When I wrote about Lewisville ISD’s $737.6 million bond package last week, I included a statistic in the article’s sidebar that related the maximum monthly cost of the associated tax increase. The sidebar related that for a hypothetical owner of a home valued at $310,269, the district’s average single-family home value, the tax increase would amount to $15.81 per month in the peak year 2022. The district rounds it to $16, but our calculation methods were basically the same.

My current thinking is that the owner of that $310,269 average home within the Denton County portion of Lewisville ISD would pay much less in most years, and probably more in the peak year, but the more I looked at not only how it was calculated but why it was calculated the more I realize how difficult and mostly pointless that exercise is.

Let’s start with why I don’t think that $16 number works. Very simply, the district has taken the peak projected tax rate in 2022, and subtracted the current year’s rate from it. They’ve then multiplied that rate times the district’s average home value, and it comes out to around $16 a month. My problem with that number is that the peak tax rate depends on a district-wide property valuation that is somewhere around 25 to 30 percent higher than the values today. That tax impact takes place in the future where we all think home values will be much higher, but where there is little certainty about how much higher.

I got my trusty spreadsheet out and did some calculations based on district projections and came out with a little more than a $20 monthly difference for the future inflated value of that home. That was based on comparing this proposed bond to a hypothetical smaller replacement bond that voters might pass that would keep our tax rate at the same level.

If I compared to the scenario where voters approved no additional bonds, and the district never borrowed money again to build schools, then the maximum difference got up close to $50.

The problem with using any of these numbers is that there are so many variables that can impact the tax rate, you’re basically speculating. No matter how accurate you get your math, if it’s based on estimates, it’s not going to be worth as much.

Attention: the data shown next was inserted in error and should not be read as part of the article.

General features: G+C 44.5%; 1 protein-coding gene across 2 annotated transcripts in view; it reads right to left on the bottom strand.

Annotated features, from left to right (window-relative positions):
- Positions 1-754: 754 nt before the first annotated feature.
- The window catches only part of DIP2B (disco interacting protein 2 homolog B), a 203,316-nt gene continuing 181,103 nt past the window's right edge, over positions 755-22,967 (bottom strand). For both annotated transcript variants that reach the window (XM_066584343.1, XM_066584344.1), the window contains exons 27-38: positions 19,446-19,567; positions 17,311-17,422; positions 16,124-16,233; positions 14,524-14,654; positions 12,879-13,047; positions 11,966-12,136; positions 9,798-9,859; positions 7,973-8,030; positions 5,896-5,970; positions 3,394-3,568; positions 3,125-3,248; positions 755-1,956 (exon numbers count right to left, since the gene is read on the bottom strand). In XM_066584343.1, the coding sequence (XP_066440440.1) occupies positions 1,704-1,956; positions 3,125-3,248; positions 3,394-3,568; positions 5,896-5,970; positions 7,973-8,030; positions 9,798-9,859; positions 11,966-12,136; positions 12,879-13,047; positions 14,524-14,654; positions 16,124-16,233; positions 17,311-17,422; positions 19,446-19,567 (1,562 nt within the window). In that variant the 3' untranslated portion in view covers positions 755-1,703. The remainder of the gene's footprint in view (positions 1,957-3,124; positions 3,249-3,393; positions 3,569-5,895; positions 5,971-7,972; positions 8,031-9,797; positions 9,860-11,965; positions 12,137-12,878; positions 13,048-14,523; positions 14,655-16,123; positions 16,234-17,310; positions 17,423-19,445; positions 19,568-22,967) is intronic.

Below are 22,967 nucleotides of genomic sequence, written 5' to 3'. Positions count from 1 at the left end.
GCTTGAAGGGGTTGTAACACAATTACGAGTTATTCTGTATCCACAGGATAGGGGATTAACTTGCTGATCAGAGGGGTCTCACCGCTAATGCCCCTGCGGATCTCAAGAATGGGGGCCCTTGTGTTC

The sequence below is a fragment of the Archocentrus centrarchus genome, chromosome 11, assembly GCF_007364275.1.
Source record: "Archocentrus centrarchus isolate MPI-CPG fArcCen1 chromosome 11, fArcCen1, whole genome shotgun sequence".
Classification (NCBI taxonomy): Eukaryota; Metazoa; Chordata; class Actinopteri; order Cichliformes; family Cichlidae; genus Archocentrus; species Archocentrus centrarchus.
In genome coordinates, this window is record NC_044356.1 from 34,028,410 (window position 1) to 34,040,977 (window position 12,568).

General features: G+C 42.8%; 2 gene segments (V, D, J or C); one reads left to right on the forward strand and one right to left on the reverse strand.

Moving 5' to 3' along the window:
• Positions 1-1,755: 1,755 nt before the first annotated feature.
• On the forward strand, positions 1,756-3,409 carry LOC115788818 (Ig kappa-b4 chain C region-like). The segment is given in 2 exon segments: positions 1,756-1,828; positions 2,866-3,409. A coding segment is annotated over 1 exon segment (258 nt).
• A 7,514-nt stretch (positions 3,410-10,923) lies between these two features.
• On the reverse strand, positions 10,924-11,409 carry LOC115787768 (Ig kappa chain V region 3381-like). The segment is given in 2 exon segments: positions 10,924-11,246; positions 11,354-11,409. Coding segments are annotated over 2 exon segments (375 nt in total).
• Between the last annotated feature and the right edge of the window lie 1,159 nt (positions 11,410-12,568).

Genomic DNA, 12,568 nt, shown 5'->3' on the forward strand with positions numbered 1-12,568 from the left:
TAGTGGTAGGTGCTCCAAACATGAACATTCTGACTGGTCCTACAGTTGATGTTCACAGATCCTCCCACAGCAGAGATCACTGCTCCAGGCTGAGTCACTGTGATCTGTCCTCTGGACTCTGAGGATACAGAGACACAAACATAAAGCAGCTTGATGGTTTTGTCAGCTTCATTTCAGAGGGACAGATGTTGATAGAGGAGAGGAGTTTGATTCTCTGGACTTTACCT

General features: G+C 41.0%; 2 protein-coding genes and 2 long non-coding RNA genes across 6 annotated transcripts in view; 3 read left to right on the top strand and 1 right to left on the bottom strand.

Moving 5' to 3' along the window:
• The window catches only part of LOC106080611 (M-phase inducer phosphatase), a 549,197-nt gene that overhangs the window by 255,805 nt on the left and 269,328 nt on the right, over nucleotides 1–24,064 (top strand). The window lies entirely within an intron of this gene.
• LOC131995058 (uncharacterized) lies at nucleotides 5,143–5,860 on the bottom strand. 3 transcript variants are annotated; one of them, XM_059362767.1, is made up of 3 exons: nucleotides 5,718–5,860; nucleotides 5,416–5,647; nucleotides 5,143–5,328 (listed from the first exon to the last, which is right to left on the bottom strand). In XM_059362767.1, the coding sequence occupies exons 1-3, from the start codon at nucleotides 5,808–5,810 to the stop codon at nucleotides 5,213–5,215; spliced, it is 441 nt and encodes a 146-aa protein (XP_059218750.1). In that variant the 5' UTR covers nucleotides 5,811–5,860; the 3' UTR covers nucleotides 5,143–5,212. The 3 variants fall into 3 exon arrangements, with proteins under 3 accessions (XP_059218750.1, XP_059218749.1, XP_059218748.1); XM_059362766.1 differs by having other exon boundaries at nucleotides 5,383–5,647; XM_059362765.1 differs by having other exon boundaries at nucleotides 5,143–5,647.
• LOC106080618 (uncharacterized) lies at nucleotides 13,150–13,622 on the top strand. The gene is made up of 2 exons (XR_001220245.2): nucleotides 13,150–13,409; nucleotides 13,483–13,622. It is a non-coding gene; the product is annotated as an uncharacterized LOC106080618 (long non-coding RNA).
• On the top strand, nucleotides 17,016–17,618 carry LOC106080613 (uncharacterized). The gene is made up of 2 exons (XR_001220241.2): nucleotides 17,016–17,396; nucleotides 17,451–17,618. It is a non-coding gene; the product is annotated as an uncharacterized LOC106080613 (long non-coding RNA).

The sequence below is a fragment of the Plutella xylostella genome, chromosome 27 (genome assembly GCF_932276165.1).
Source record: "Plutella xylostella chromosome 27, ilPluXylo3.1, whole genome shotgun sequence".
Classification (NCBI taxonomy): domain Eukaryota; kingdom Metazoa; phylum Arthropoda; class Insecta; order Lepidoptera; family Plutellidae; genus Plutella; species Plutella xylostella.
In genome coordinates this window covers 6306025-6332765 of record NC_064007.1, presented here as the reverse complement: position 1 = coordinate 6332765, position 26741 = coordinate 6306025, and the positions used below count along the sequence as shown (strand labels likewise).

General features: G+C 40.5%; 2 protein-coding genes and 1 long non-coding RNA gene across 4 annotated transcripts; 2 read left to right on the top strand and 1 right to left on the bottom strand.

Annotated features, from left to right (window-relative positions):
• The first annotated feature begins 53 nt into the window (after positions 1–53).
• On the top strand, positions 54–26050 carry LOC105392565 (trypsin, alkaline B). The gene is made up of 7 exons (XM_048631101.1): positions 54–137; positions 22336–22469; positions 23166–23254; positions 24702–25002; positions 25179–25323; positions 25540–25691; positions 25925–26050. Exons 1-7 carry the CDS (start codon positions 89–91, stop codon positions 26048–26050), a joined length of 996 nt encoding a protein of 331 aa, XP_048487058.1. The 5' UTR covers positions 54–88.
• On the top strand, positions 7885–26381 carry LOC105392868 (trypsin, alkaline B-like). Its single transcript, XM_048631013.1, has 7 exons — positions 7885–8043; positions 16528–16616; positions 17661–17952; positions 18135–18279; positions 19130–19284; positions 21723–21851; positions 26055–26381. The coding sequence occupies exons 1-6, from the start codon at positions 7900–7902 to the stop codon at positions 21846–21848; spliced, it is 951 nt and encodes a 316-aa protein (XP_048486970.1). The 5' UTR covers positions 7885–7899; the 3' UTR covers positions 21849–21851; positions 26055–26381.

Another issue is with the concept of this number. The $16 was supposed to represent a worst-case scenario in terms of impact.  But this turns out to be the singular number that people will remember. In reality, because of the timing of the bond sales, and the declining current debt, most years have substantially lower impact.

The heart of the matter is there are just too many variables that will have an impact on the tax rates, like the pace and timing of bond sales, bond interest rates, how much and how quickly the average home value rises, statewide economic conditions, population growth and inflation rates. A lot of this is outside the control of anyone in Lewisville.

There are just too many factors in play, even with good projections provided by LISD. Even after the projections were provided, LISD delayed some spending on the 2008 bond program, which means that money is likely to be spent first, and would delay some of the first year’s 2017 bonds from being sold.

While I could provide you some numbers which would theoretically give you a closer estimate, I wouldn’t bet any amount of money they would be correct.

Instead here’s what I do trust: each year the Board of Trustees and district financial staff will evaluate the situation on the ground and adjust timing and sequence of projects and purchases to keep the tax rates as low as they can. Even with the projected borrowing over five years, the top rate is something we’ve been close to before. Property values will rise, but that’s not something the district can control. We’ll likely pay more than we’re paying now, but it will not be for more than a few years.

Beyond that history says we can expect to see another bond election in 5 to 8 years. Voters will have a chance at that point to look at the situation then, and look back on what they were told about this bond election. When they do, I’d prefer they not read this post and say that The Lewisville Texan Journal or LISD promised them $16 was the impact.  


  1. Need more debate and scrutiny. $737 million is no small amount and citizens have to carry this burden for a long term. As such, it is quintessential that we the citizens scrutinize each line item (project proposed) and determine if it is essential, and whether it has been priced right. Often, these large projects tend to line up the pockets of developers and their cronies


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